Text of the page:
Commented Sep 30, 2015 at 8:08

You can always take off a jacket and loosen a tie if the situation warrants it or an interviewer suggests it because the environment is more casual.

You cannot however, recover from the initial impression of being under-dressed and viewed as a slacker or as someone who doesn't take their work seriously. That's why I always wear a suit to an interview. In my opinion, it's just good form.

The caveat here is, as others have mentioned, is that it's really about how comfortable you appear/present yourself - suit or no suit.


In certain circumstances I believe that this can hurt you, in a lot of video game companies they are looking for a certain atmosphere and wearing a suit to a interview is definitely noticed.

I know one circumstance where a person wore a suit to the interview, while they were hired they were known as "suit guy" for the duration of there stay.

Another example I have is from one of the top 3 companies in gaming. The person showed up in a suit. The manager of the studio actually negatively commented on the fact he was wearing a suit while walking by. It was all in good fun, but it is noticed and definitely makes you stand out (and not neccessarily in a good way)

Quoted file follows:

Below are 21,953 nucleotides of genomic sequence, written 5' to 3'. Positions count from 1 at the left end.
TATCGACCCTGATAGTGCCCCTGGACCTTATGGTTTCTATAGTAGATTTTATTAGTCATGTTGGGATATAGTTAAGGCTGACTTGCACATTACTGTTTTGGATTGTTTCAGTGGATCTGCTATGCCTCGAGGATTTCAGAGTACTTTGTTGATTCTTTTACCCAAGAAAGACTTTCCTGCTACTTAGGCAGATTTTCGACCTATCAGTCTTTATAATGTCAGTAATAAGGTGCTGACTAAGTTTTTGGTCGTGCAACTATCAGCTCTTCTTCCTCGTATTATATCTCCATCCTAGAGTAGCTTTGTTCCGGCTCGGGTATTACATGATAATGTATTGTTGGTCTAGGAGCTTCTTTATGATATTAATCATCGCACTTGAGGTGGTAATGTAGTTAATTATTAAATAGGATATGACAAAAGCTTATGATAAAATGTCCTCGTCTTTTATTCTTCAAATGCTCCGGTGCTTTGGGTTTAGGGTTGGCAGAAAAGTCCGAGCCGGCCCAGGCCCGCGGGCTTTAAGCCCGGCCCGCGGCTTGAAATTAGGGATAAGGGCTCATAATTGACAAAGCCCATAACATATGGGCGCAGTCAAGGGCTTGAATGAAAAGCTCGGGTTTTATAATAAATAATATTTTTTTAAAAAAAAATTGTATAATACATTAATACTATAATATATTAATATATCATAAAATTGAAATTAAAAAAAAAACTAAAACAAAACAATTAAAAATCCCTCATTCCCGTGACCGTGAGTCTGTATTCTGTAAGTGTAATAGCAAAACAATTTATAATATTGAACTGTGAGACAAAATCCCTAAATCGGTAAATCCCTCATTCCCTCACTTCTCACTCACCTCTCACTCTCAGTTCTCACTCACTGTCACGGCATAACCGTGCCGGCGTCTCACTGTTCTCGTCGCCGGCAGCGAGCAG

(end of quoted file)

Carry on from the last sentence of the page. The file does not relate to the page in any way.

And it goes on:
Yes, it can definitely hurt you. In many high tech companies such as Microsoft, Apple, Google, etc., suits are often frowned upon. Steve Jobs wore Jeans and turtleneck and Satya Nadella often gives highly public presentation in a T shirt. If the company CEO wears Jeans, why would you go for a suit? Best case: it shows that you haven't done your homework about corporate culture. Worst case: you come across as stuffy and risk adverse, not a good fit for a many corporate cultures.

The whole "what should I wear" question is easily dealt with: Just ask your recruiter or company contact person. "Hi, it feels to me that you have a very informal culture, so I was thinking to show up in polo shirt and dress pants. Would that be okay? Would you recommend something else?"

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    Does this really address interviews though? I know for a fact that if I was interviewing at Microsoft I'd wear a suit. Once you secure the job, then you follow the typical dress code--I don't think there is any debate there.
    – Ectropy
    Commented Jul 1, 2014 at 16:34
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    I don't believe that "suits are frowned upon" in Microsoft, Apple and Google to the point where it negatively impacts a candidate's interview. Can you provide hard evidence?
    – teego1967
    Commented Jul 1, 2014 at 16:52